The usually even-tempered William Galston—a smart liberal typically worth reading (especially if you’re a liberal, as he’s usually flagging liberal mistakes)—takes to the pages of The New Republic this week to disparage Republican efforts to promote more rigorous ID standards for voting. Galston inexplicably joins the MSNBC/ Leftist line that this effort is purely and simply an “odious” attempt at voter suppression:
Because there’s such little evidence that these changes are needed to eliminate widespread voter fraud, it’s hard to avoid the conclusion that many Republican legislators want to discourage voting among groups—especially minorities and the poor—that cast their ballots mainly for Democrats.
“Little evidence”?? Leave aside the dodge of “widespread” voter fraud; it doesn’t need to be widespread—it only needs to be at the margin in a handful of precincts to tip a close election, such as Minnesota’s 2008 Senate race. Let’s check in with Byron York in today’s Washington Examiner, noting the strong evidence that nearly 1,100 fraudulent ballots were cast in that Senate race, which was won by only 312 votes:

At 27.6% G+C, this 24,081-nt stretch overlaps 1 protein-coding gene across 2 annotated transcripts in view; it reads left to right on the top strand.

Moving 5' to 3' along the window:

And so far, Fund and von Spakovsky report [in their new book Who’s Counting?], 177 people have been convicted — not just accused, but convicted — of voting fraudulently in the Senate race. Another 66 are awaiting trial. “The numbers aren’t greater,” the authors say, “because the standard for convicting someone of voter fraud in Minnesota is that they must have been both ineligible, and ‘knowingly’ voted unlawfully.” The accused can get off by claiming not to have known they did anything wrong.
Still, that’s a total of 243 people either convicted of voter fraud or awaiting trial in an election that was decided by 312 votes. With 1,099 examples identified by Minnesota Majority, and with evidence suggesting that felons, when they do vote, strongly favor Democrats, it doesn’t require a leap to suggest there might one day be proof that Al Franken was elected on the strength of voter fraud.
I’m disappointed with Galston, whom I know slightly and like quite a lot. And be sure to pick up a copy of Who’s Counting?: How Fraudsters and Bureaucrats Put Your Vote at Risk, which ought to be one of the hot books of this political season.